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Since the Ebola outbreak in West Africa was officially declared on 22 March in Guinea, it has claimed more than 11,313 lives in the region. The outbreak is the largest ever, and is currently affecting two countries in West Africa: Guinea and Sierra Leone. Outbreaks in Liberia, Nigeria, Senegal, United States, Spain, Mali and United Kingdom have been declared over.

The emergency is not over – the Ebola epidemic in West Africa continues in Guinea where three new cases were recorded every week.

  • Liberia: After first being declared free of Ebola transmission on 9 May, six new cases were confirmed in Liberia at the end of June following the  death of a 17-year-old boy. Liberia was again declared free of Ebola virus transmission on 3 September 2015, and has now entered a period of heightened surveillance.
  • Guinea: Three new confirmed cases in the country in the week ending 25 October. All three new cases are from the same household in the sub-prefecture of Kaliah, Forecariah, and are registered high-risk contacts linked to a case from the same area last week. The country also reported three cases the previous week. There are currently 364 contacts under follow-up in Guinea (an increase from 246 the previous week), 141 of whom are high-risk. An additional 233 contacts identified during the past 42 days remain untraced. Therefore there remains a near-term risk of further cases among both registered and untraced contacts.
  • Sierra Leone: The last case to receive treatment for Ebola in Sierra Leone was confirmed free of the virus after a second consecutive negative test on 25 September. The country will be declared free of EVD transmission on 7 November assuming that no further cases are reported and it will enter into a period of enhanced surveillance.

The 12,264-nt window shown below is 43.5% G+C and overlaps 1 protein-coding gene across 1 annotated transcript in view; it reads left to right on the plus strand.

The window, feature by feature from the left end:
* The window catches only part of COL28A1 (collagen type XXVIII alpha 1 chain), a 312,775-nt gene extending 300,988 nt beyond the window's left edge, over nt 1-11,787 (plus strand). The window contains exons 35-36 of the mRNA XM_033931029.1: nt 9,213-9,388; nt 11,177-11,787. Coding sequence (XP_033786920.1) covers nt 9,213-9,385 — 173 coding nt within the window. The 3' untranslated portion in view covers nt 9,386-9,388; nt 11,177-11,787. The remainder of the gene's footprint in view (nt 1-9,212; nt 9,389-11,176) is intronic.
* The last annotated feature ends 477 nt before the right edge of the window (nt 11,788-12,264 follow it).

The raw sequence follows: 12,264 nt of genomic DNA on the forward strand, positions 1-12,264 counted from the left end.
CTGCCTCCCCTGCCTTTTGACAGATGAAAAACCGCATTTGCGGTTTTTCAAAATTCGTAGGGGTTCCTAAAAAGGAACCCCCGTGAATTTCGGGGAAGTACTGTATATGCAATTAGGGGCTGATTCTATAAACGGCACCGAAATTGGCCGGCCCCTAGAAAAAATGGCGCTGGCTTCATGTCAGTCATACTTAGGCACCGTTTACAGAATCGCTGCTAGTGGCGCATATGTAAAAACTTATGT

What is Ebola?

Ebola is a virus that is transmitted through direct contact with blood, bodily secretions, organs and infected people. Ebola first appeared in 1976, and although its origins are unknown, bats are considered the likely host. MSF has intervened in almost all reported Ebola outbreaks in recent years, but until 2014 these were usually geographically contained and involved more remote locations. Ebola has a mortality rate of between 25 and 80 per cent, and as there is currently no vaccine or treatment for the virus patient care is centred on hydration and treating the symptoms such as fever and nausea. Ebola starts with flu-like symptoms, followed by vomiting and diarrhoea and in some cases haemorrhaging and often death.  Despite being so deadly, it is a fragile virus that can be easily killed with sunshine, heat, bleach, chlorine and even soap and water.

Preventing transmission is essential: patients are treated in Ebola Treatment Centres where strict infection control procedures are in force. Identifying those people the patient was in contact with when they were ill becomes a priority, as do safe burials. Community health promotion is also undertaken to inform the community about the threat and how to try and keep themselves safe and what to do if they develop signs.

What is MSF doing?

MSF’s Ebola response started in March 2014 and had included activities in the three most affected countries of Guinea, Liberia, and Sierra Leone as well as Nigeria, Mali and DRC. MSF currently employs around 75 international and around 269 national (or locally hired) staff in Guinea, Liberia and Sierra Leone.

Since the beginning of the epidemic:

  • 10,287 patients admitted to MSF Ebola management centres
  • 5,225 patients confirmed with Ebola
  • 2,475 patients recovered from Ebola in our centres

More details in the latest Crisis Update

- Read the FAQs
- Interactive guide to an Ebola centre

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